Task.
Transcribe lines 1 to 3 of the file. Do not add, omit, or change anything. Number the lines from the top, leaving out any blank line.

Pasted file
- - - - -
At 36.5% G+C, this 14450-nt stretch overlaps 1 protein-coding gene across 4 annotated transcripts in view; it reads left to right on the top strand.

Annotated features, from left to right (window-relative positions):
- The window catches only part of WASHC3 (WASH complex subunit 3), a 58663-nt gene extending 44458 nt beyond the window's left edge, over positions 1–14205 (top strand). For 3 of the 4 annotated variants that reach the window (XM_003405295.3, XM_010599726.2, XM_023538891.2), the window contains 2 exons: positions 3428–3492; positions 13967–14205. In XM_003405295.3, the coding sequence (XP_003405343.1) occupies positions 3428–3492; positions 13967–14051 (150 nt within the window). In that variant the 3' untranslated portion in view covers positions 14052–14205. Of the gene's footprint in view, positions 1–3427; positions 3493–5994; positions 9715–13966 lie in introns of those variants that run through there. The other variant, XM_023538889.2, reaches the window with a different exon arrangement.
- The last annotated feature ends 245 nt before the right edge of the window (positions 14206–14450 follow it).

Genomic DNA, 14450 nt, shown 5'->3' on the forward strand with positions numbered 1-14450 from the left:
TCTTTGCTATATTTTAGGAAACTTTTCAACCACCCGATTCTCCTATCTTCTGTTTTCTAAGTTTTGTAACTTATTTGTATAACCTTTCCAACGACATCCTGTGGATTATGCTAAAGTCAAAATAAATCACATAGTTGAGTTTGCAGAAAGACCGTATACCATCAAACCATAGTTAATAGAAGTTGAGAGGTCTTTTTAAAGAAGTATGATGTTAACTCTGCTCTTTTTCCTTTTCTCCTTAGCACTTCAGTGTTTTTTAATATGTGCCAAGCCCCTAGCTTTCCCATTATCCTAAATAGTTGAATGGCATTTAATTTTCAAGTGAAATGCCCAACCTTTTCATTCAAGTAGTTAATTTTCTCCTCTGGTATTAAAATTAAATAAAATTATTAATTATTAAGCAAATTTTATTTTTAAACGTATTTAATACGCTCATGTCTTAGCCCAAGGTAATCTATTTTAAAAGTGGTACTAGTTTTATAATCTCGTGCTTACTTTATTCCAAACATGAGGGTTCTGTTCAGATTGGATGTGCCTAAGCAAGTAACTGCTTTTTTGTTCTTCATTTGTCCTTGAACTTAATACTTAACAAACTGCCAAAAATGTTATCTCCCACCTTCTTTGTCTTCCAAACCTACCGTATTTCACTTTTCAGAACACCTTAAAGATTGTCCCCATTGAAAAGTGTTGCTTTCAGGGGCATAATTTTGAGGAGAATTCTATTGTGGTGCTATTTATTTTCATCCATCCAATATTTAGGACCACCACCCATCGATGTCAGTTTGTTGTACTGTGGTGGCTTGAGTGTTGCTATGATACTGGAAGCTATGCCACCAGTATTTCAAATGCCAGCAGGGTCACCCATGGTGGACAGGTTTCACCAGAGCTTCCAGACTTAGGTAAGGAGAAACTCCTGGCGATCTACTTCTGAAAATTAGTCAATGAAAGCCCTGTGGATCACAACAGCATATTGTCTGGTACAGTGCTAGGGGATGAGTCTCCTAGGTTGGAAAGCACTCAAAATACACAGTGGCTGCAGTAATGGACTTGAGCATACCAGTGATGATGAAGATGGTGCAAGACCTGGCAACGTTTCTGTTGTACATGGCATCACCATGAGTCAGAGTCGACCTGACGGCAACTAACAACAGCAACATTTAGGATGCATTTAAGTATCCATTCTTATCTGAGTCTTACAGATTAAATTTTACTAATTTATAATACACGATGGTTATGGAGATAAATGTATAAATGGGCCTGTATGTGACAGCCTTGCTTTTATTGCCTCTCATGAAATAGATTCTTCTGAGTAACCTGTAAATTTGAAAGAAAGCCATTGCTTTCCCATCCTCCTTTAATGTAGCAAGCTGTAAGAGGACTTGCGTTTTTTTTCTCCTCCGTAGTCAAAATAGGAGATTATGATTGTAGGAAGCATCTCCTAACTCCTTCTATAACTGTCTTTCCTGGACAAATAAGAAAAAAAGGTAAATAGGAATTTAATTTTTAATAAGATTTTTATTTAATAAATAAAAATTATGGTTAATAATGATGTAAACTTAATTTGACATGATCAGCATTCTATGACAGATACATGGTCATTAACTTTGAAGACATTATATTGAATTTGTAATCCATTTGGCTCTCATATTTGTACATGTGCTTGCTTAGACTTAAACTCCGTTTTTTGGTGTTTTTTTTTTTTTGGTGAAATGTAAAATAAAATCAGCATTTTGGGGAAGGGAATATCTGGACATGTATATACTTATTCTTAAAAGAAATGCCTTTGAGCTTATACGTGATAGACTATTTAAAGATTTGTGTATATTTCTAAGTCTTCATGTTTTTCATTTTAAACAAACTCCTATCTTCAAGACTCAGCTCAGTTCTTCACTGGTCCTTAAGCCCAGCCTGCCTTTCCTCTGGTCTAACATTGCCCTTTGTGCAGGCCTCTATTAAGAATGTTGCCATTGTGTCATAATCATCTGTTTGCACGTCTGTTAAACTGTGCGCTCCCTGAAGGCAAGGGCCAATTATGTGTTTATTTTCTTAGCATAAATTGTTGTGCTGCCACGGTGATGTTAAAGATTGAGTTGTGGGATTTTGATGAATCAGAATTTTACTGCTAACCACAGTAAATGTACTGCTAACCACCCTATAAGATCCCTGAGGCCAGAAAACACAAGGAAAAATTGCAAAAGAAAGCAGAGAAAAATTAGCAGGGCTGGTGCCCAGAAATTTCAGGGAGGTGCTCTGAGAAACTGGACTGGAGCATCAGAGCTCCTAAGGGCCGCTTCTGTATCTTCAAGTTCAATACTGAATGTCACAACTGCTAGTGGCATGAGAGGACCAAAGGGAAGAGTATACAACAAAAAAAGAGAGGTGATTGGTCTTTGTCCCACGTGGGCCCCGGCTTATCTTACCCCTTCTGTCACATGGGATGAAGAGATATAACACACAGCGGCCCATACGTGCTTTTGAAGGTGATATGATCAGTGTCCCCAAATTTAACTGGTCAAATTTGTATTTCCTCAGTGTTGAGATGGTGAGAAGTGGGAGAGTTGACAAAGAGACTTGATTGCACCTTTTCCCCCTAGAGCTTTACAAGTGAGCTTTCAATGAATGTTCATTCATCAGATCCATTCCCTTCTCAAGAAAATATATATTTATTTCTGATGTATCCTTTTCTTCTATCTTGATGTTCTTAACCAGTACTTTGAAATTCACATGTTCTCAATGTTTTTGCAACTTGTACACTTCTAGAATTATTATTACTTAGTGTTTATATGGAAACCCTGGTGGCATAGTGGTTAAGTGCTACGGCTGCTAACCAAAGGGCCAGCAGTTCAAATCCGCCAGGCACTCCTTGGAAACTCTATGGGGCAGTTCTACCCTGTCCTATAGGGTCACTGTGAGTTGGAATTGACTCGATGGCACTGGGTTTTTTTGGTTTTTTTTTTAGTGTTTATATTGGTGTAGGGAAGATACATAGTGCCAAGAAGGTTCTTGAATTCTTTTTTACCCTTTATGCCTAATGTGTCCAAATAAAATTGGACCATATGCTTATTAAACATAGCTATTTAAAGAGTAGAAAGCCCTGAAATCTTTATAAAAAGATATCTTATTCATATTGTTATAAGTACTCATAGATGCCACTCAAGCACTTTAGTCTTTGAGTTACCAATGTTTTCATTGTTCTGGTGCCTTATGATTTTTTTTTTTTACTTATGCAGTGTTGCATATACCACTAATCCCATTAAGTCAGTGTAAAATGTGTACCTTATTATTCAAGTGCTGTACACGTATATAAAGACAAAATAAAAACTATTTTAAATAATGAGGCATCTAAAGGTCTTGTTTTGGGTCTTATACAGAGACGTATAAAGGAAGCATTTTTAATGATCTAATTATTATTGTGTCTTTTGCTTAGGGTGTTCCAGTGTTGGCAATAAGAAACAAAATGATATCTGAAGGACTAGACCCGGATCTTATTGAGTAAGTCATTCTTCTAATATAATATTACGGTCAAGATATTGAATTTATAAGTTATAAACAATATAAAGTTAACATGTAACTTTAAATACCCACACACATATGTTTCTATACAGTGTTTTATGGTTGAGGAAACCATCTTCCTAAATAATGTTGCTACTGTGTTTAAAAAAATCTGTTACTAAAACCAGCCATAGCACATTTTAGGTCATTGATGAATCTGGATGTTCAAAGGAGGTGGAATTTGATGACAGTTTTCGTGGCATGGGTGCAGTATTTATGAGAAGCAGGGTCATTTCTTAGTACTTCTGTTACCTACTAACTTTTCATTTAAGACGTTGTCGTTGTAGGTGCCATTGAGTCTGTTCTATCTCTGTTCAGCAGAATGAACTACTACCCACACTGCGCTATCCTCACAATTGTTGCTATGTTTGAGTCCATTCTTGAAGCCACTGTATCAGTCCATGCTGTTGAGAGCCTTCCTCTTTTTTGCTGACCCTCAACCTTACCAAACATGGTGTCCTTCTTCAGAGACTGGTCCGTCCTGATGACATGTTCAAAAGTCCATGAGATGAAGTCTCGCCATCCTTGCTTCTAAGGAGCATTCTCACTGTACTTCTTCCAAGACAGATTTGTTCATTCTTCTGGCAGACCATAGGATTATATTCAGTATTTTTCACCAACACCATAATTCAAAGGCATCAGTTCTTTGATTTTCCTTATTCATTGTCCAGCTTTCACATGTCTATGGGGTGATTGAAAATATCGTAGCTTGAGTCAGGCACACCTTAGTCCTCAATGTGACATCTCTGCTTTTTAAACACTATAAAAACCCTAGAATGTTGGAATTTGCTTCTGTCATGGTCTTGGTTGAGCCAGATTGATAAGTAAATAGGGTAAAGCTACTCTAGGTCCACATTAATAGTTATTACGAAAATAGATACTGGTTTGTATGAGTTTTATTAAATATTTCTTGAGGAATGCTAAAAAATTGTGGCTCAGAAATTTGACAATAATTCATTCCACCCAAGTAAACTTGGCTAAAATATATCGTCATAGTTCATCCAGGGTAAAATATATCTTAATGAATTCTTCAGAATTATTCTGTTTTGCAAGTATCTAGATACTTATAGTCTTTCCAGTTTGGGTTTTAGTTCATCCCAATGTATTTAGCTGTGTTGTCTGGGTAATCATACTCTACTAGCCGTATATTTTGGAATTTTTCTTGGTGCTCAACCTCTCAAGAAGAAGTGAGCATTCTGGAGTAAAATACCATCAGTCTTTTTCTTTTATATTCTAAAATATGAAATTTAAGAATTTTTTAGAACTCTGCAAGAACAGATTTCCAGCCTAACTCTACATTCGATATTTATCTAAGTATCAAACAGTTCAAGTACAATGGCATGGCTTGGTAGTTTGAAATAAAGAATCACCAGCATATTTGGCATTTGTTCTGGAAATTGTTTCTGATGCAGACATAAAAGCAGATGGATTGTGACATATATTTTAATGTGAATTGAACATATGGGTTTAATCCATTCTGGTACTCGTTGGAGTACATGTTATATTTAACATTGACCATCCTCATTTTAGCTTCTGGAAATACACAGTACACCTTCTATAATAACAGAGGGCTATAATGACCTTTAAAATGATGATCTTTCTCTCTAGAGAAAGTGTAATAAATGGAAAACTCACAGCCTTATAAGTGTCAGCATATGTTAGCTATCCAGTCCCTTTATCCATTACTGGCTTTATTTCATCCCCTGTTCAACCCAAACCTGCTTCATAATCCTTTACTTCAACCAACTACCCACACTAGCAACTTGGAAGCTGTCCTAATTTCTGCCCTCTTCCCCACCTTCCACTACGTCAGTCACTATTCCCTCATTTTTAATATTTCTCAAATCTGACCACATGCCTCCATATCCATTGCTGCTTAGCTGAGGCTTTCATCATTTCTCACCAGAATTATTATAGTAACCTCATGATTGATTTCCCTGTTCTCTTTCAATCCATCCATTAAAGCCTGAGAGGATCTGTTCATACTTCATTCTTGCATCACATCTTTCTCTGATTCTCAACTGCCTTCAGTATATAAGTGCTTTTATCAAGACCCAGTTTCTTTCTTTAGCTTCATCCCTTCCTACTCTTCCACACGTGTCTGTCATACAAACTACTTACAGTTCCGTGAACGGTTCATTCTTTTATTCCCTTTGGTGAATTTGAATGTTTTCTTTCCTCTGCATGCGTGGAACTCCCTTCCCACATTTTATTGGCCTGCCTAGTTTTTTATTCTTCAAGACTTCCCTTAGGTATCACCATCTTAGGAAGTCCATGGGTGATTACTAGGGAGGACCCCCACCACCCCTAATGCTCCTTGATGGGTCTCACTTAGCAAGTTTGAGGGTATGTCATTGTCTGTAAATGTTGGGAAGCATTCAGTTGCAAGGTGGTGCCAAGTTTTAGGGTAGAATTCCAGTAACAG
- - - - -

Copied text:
At 36.5% G+C, this 14450-nt stretch overlaps 1 protein-coding gene across 4 annotated transcripts in view; it reads left to right on the top strand.

Annotated features, from left to right (window-relative positions):
- The window catches only part of WASHC3 (WASH complex subunit 3), a 58663-nt gene extending 44458 nt beyond the window's left edge, over positions 1–14205 (top strand). For 3 of the 4 annotated variants that reach the window (XM_003405295.3, XM_010599726.2, XM_023538891.2), the window contains 2 exons: positions 3428–3492; positions 13967–14205. In XM_003405295.3, the coding sequence (XP_003405343.1) occupies positions 3428–3492; positions 13967–14051 (150 nt within the window). In that variant the 3' untranslated portion in view covers positions 14052–14205. Of the gene's footprint in view, positions 1–3427; positions 3493–5994; positions 9715–13966 lie in introns of those variants that run through there. The other variant, XM_023538889.2, reaches the window with a different exon arrangement.